Why My Kid’s Plane Ticket Costs More than Mine
(Bloomberg Opinion) -- Every columnist knows to never let a good anecdote go to waste, so here’s one that helps explain why Europe’s airlines face “a very difficult winter” – as Michael O’Leary, the boss of Ryanair Holdings Plc, put it this morning.
I’m taking a week’s holiday in early November and on Sunday finally got round to booking some flights for my family from Berlin to Majorca. Even at this late juncture, I was spoiled for choice. EasyJet, Ryanair and Lufthansa’s Eurowings were all offering ridiculously low fares. I ended up paying EasyJet about 43 euros ($49.50) for a return adult ticket, whereas my child – who’s not yet two and will have to sit on my lap – has to pay 62 euros.
There’s a simple enough explanation for this strange situation. EasyJet charges a flat rate of 25 British pounds (31 euros in Germany) for one-way infant fares, which covers the cost of carrying a stroller and car seat, plus airport charges. Still, when baby fares cost more than those for parents, it says nothing good about the outlook for Europe’s airlines.
It wasn’t supposed to be like this. Investors hoped that the collapse of airlines such as Air Berlin Plc and Monarch Airlines would remove capacity from Europe’s crowded aviation market and support higher fares. It didn’t happen quite like that.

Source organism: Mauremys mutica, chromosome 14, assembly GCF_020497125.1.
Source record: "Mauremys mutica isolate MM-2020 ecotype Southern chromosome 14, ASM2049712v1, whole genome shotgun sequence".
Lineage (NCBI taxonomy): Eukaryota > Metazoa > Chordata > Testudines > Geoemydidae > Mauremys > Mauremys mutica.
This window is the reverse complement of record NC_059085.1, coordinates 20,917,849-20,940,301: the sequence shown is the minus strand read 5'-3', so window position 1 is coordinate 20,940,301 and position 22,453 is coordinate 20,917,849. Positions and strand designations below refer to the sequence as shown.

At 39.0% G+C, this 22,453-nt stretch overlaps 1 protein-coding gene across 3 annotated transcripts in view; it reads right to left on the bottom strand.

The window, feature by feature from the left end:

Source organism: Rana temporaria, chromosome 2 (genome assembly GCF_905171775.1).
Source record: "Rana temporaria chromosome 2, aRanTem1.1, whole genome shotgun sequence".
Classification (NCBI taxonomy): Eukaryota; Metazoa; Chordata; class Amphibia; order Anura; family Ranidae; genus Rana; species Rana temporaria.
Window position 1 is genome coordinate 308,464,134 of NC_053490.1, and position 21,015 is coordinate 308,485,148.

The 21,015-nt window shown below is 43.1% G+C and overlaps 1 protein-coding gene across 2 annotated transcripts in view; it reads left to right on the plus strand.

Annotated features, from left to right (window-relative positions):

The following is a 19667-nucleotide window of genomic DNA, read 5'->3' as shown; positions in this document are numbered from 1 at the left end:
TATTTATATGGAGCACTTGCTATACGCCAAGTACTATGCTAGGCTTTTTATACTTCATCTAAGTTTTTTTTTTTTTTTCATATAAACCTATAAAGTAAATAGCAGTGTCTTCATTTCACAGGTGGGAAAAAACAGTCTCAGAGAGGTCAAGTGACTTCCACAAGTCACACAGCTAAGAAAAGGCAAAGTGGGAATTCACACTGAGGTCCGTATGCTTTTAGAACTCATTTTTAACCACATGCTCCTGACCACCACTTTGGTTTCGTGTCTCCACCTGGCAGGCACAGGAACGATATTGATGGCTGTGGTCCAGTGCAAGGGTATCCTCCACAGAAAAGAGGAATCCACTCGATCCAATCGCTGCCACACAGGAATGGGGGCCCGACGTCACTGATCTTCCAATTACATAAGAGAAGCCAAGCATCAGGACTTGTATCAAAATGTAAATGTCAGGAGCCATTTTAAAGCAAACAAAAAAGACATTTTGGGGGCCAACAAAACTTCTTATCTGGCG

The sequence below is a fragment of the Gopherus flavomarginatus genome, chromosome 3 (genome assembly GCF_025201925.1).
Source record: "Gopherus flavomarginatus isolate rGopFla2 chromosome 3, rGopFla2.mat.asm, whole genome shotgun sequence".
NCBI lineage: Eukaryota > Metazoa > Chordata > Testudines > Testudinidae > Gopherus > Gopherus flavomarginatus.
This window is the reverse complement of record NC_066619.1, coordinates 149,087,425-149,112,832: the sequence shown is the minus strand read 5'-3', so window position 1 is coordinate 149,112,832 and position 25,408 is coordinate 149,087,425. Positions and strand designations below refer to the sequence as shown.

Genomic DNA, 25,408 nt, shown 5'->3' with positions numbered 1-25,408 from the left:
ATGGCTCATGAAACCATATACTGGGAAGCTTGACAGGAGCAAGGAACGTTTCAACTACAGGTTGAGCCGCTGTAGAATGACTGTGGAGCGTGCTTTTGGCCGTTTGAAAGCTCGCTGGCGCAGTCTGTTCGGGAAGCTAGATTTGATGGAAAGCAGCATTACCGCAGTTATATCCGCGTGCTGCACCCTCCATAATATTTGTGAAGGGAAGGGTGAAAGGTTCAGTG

Carriers rushed to occupy the vacant takeoff slots in places like Vienna and Berlin. Berenberg analysts expect a 6 percent increase in European aviation capacity in 2018 and more than 9 percent in 2019, despite the airline closedowns. That’s naturally putting downward pressure on fares, which is very unhelpful for profit margins at a time when fuel costs are rising.
On Monday, Ryanair confirmed that fares fell 3 per cent in the April to September period and it expects at least another 2 percent reduction during the coming winter months because of “excess capacity in Europe.”
The good news from Ryanair’s perspective, is that even though fares are falling, passengers are spending more on things like reserved seating and priority boarding. These so-called ancillary revenues climbed 27 percent year-on-year in the first half. EasyJet’s doing a decent job at selling ancillaries too, as I explained here.
O’Leary thinks there are more airline failures to come. Norwegian Air Shuttle ASA is high on his not-long-for-this world list. It’s conceivable yet another round of consolidation would benefit Ryanair because in spite of its decision to recognize trade unions, the Irish company’s operating costs remain lower than peers.
Still, if history and the airlines’ slumping share prices are anything to go by, the real winners of Europe’s furious battle to put bottoms on seats will be passengers, not airline owners. Even if they have to pay a little extra for their kids.
This column does not necessarily reflect the opinion of the editorial board or Bloomberg LP and its owners.
Chris Bryant is a Bloomberg Opinion columnist covering industrial companies. He previously worked for the Financial Times.
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